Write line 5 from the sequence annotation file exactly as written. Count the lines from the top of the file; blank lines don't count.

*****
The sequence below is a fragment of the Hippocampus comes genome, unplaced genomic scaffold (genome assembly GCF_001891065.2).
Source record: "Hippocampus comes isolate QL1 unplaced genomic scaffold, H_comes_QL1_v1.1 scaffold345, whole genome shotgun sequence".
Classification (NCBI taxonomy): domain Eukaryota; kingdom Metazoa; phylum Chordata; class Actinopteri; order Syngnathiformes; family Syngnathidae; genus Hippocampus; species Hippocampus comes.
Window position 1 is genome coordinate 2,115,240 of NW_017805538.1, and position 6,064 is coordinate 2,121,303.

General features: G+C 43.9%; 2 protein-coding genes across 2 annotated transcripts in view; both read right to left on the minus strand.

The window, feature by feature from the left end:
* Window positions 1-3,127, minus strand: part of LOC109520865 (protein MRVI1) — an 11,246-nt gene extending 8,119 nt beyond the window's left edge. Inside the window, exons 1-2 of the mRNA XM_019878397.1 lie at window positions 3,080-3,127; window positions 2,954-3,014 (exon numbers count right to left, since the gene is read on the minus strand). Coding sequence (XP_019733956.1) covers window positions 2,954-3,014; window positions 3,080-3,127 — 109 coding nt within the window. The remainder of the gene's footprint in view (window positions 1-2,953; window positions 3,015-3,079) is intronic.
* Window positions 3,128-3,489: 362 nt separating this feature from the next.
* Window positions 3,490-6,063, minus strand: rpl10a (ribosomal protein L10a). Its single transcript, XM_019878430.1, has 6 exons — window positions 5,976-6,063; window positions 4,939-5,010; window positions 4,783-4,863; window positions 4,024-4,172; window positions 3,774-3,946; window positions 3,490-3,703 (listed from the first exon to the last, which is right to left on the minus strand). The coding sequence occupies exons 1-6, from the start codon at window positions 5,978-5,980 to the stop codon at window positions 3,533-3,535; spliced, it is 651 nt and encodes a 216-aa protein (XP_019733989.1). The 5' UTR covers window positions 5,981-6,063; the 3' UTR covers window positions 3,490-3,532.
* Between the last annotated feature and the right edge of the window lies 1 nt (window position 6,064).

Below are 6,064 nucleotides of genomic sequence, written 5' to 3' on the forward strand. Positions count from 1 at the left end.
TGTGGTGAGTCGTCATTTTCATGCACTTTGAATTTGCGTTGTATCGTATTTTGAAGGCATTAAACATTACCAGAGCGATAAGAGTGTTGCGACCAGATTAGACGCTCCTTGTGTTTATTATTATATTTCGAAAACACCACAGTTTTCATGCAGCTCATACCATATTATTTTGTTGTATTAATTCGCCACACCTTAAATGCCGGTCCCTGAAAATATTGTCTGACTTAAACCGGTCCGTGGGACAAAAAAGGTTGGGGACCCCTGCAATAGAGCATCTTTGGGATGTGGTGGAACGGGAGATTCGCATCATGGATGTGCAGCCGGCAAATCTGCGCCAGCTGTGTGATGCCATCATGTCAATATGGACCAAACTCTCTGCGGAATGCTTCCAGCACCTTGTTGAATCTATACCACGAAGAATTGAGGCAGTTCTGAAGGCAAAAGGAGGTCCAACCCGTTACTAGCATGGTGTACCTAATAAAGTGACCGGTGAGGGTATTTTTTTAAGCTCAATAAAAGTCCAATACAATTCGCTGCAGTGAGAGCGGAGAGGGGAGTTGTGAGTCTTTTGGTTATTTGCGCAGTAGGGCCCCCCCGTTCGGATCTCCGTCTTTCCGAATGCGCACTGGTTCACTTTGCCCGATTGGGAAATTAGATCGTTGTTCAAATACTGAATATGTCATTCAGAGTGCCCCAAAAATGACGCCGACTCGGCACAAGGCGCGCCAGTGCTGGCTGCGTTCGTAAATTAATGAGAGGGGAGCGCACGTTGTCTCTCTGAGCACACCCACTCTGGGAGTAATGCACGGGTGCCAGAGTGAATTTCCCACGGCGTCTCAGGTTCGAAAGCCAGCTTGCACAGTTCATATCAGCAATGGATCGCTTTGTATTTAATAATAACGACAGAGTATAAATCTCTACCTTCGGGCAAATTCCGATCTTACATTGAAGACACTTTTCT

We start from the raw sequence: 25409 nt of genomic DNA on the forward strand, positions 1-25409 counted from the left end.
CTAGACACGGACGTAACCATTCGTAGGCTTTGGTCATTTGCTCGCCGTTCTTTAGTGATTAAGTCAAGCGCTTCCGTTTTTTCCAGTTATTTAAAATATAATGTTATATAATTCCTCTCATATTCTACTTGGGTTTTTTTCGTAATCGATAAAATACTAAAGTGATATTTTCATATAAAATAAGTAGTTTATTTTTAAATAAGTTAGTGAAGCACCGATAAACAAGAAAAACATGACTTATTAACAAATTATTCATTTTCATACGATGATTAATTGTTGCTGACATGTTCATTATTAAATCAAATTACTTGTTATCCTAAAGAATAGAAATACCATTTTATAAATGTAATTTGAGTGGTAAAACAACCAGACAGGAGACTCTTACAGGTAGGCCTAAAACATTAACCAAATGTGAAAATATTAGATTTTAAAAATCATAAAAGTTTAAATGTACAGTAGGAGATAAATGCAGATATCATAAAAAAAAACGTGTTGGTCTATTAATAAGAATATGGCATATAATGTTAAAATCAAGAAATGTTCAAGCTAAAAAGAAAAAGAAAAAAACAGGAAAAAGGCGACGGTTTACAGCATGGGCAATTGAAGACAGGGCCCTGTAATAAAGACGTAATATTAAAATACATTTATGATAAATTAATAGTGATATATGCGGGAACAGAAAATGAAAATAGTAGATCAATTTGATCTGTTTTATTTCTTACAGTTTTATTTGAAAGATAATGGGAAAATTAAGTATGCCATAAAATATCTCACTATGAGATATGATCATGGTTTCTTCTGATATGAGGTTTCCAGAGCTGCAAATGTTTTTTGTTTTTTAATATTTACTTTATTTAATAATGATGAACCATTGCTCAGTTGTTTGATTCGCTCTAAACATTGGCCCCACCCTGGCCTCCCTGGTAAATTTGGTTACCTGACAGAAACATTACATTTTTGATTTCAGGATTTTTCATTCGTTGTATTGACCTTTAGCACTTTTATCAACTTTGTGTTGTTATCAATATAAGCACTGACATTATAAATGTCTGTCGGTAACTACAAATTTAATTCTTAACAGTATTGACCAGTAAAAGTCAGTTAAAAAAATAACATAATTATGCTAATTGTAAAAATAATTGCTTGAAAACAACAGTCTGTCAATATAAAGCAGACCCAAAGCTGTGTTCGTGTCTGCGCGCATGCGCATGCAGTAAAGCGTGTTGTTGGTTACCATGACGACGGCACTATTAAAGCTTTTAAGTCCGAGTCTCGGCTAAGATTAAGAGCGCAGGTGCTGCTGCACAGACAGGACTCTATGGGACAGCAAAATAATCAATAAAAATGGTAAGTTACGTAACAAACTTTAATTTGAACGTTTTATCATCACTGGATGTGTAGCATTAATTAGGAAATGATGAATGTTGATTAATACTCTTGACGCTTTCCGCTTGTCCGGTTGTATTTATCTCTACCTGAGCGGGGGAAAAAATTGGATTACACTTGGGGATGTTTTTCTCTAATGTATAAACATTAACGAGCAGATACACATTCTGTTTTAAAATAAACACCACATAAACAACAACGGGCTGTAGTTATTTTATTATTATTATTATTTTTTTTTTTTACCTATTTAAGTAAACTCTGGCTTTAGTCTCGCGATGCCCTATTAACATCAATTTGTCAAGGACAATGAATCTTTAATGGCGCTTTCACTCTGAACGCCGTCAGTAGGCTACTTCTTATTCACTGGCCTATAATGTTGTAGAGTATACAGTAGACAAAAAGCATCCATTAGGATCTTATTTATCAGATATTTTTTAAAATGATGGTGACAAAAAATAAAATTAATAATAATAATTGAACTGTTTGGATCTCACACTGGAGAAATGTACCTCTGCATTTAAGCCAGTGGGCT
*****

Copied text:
General features: G+C 43.9%; 2 protein-coding genes across 2 annotated transcripts in view; both read right to left on the minus strand.